Are these heatwaves the shape of things to come?

Image result for tomato plantsThese past weeks of heat and sun have evoked different emotions in me. Enjoyment, of being able to pad about barefoot in the garden long into each evening. Trepidation, about our thirsty tomato plants when we left them for two scalding weeks. And intrigue, as the dry weeks parched the UK’s soil of moisture, and revealed ancient places where people lived and farmed, worshipped and were buried. This heatwave has shown us something of our past, the shape of things that were there all along. We just didn’t know it.

And the question that left me unnerved during these hot, rainless weeks has been this: are these heatwaves also showing us the shape of things to come?

The shape of the science

In short, yes. Heatwaves are likely to be more frequent in our changing climate. By the 2040s, heatwaves as severe as the one in 2003 could be happening every other year in the UK. And while this might sound like the promise of more barbeque seasons, a recent report by the UK Environment Audit Committee (EAC) highlighted the threat to health, wellbeing and productivity that heatwaves pose. The average number of heat-related deaths is expected to triple to 7000 a year in the UK by the 2050s.

City Sunset in Smog

Getty Images

And climate change won’t bring just a few weeks of hot weather. The phrase ‘hothouse Earth’ hit the headlines after a review published in the American Proceedings of the National Academy of Science on 6 August reminded us again of the shape of things to come if we don’t keep warming below 2°C. Beyond that, we risk reaching a tipping point. The melting ice, warming seas and dying forests could emit into the atmosphere the carbon that they currently store. The world could enter a ‘hothouse’ state, in which our actions to reduce emissions would be negligible. The heatwaves could be a foreshadowing. But I hope, instead, they will be the canary in the mine, the warning sound that provokes action in time to sidestep calamity.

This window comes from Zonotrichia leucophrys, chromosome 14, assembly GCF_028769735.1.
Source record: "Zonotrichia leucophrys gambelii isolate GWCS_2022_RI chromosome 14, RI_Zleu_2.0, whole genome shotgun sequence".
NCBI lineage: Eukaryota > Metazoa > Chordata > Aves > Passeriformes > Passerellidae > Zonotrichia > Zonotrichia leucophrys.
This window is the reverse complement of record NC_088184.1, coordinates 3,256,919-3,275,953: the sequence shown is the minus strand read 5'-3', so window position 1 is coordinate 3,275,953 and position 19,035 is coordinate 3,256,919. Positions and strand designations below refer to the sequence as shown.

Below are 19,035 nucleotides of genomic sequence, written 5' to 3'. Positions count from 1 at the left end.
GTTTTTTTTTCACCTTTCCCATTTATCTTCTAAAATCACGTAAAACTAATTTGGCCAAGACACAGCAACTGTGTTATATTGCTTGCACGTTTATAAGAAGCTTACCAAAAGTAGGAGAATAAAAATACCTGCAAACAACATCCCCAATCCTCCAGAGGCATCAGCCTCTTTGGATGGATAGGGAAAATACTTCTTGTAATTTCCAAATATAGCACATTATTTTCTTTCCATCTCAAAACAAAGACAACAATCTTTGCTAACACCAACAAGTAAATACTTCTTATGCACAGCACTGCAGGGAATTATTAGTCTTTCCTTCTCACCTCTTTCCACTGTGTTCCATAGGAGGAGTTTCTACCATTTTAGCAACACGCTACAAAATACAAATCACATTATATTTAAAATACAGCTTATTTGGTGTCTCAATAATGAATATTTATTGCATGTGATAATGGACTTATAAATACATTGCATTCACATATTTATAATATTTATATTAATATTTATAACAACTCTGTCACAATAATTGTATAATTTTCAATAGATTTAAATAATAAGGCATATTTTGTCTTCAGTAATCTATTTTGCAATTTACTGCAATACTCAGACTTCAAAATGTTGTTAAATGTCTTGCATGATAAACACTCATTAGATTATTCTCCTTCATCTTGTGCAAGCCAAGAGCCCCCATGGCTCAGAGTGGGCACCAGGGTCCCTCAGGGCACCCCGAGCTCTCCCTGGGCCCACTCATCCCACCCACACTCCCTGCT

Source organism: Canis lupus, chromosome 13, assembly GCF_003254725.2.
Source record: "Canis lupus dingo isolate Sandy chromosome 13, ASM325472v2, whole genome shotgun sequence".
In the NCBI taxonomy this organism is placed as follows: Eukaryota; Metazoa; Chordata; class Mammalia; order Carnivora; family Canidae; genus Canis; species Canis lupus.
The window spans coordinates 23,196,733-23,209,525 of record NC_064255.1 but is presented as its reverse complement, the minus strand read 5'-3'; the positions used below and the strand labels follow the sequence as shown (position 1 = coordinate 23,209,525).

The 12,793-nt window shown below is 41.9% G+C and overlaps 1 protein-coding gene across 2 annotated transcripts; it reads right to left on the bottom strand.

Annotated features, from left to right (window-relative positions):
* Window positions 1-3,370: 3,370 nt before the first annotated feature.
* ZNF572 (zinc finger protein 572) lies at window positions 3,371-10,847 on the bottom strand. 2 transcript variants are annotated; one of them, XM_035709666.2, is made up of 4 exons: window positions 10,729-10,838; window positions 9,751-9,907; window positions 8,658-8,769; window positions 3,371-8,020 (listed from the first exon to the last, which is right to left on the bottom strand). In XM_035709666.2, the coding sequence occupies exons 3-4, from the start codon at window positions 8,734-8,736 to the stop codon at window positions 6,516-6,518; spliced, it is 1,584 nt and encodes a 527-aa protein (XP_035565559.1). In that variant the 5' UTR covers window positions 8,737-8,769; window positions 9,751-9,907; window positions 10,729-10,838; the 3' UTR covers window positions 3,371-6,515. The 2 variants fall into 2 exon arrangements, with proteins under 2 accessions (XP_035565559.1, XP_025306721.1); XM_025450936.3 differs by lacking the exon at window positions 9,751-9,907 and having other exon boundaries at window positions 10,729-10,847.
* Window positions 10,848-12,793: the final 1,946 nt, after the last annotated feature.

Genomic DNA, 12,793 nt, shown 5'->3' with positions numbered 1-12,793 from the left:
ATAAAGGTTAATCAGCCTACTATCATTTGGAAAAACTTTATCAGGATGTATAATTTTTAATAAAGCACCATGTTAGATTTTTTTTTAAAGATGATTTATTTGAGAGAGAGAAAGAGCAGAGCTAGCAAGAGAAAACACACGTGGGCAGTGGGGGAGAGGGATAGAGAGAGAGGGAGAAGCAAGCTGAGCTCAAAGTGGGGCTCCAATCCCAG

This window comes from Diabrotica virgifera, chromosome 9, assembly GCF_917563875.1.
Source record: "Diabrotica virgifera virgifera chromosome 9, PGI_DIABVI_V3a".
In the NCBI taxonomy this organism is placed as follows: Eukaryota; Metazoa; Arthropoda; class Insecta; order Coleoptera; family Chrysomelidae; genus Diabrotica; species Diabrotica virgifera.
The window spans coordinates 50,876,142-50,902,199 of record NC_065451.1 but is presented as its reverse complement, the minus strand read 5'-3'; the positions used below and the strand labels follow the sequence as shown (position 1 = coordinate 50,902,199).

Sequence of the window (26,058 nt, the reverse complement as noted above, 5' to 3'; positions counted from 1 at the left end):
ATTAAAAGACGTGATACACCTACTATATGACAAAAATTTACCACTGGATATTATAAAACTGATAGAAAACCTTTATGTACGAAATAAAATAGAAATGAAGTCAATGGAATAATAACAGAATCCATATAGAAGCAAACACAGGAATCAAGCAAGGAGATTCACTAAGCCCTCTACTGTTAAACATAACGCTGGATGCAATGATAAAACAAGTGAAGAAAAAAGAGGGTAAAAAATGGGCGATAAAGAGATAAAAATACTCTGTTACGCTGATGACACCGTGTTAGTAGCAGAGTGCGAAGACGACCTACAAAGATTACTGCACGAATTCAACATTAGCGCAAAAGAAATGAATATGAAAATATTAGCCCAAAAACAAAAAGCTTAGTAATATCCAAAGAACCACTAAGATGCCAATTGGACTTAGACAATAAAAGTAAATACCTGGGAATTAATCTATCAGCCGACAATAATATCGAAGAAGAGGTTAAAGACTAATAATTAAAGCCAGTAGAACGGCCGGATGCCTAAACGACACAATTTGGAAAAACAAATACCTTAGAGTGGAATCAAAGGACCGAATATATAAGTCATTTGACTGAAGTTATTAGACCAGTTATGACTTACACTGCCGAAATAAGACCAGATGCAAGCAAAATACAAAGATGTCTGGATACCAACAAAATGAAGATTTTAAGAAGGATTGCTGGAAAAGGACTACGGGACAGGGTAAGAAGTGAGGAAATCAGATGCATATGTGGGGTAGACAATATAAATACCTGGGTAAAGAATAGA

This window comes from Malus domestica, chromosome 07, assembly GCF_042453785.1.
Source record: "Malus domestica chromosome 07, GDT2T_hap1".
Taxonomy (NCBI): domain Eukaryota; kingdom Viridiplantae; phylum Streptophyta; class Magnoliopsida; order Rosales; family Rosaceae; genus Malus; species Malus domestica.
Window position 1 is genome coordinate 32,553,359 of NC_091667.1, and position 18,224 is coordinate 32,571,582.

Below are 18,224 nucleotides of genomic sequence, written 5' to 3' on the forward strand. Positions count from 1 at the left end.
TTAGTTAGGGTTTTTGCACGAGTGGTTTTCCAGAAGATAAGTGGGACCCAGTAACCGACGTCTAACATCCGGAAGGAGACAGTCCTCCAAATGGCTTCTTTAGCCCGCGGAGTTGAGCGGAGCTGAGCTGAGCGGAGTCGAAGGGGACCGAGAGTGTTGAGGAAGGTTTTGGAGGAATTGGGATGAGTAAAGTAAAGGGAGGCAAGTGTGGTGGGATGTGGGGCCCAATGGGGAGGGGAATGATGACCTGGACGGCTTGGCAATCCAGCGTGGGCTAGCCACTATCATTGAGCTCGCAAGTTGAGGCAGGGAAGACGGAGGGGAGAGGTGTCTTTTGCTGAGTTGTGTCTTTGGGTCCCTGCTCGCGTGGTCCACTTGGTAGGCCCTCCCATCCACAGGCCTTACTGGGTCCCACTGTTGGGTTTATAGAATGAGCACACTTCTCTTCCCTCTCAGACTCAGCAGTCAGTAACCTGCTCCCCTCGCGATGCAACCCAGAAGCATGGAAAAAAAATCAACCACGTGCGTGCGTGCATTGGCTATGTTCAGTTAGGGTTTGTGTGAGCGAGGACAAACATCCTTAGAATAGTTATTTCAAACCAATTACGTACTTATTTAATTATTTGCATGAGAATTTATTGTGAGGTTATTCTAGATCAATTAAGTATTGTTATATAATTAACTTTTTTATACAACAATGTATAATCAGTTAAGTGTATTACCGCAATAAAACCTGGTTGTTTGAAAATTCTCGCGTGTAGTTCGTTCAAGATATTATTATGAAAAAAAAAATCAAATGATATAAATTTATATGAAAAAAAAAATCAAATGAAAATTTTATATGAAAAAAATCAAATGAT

The shape of the conversation

Residents in Kerala look at the devastation caused by flooding, August 2018


The weight of scientific evidence for climate change hasn’t always been enough to shape its narrative. Over the years it has been dismissed as too big, too complex or too distant – felt only by the women, men and children like those that Tearfund works with. People’s lives have been devastated with recent flooding in India, drought and malnutrition in Burundi, and previous storms in Haiti. So will the heatwaves, beating down on our own bodies and backyards, be enough to shift and shape the conversation about our changing climate?

They have certainly dominated the headlines in recent weeks. Encouragingly, some historically sceptical publications have been explicitly making the link between our current weather and the world’s warming – as highlighted in Carbon Brief’s media analysis. Recent polling found that the heatwaves and wildfires have pushed the environment up the political agenda for voters in Sweden ahead of September’s general election. But will this remain the case when the temperature drops a few degrees? Research shows that the weather events – heatwaves and floods – of the last 10-15 years have not been enough to improve people’s awareness of climate change in the UK, as highlighted in the EAC report. Whether the impact of the heatwaves will translate into long-term acceptance and action remains to be seen.

The shape of our actions?

And yet, the heatwave is also the reminder of how urgent action is. Like those newly revealed ancient burial grounds, the heatwaves have exposed the truth of how things really are. Our climate is changing, quickly. It’s been our reality for decades; we just might not have seen it.

In the last few days the temperature has dropped a little. Autumn is on the horizon, bringing with it the annual international climate talks, and the 10 year anniversary of the UK climate change. And I hope, as the heatwaves give way to a chill in the air, we won’t see government or media or dinner time climate conversations and actions come off the boil.


  1. […] Summer 2018 was, in many ways, my dream season. Weeks of bright, bare-footed and loose-armed days. Dinner in the garden every night, finished off with a teapot of homegrown mint tea. Claustrophobic socks left in the drawer. And yet, it was also a mixed bag. A little too hot to function at times; resilience a little fractured once 30 degree days had turned into weeks. And a creeping concern that this is the shape of things to come, the climate change canary in the mine (something I wrote more about here).  […]

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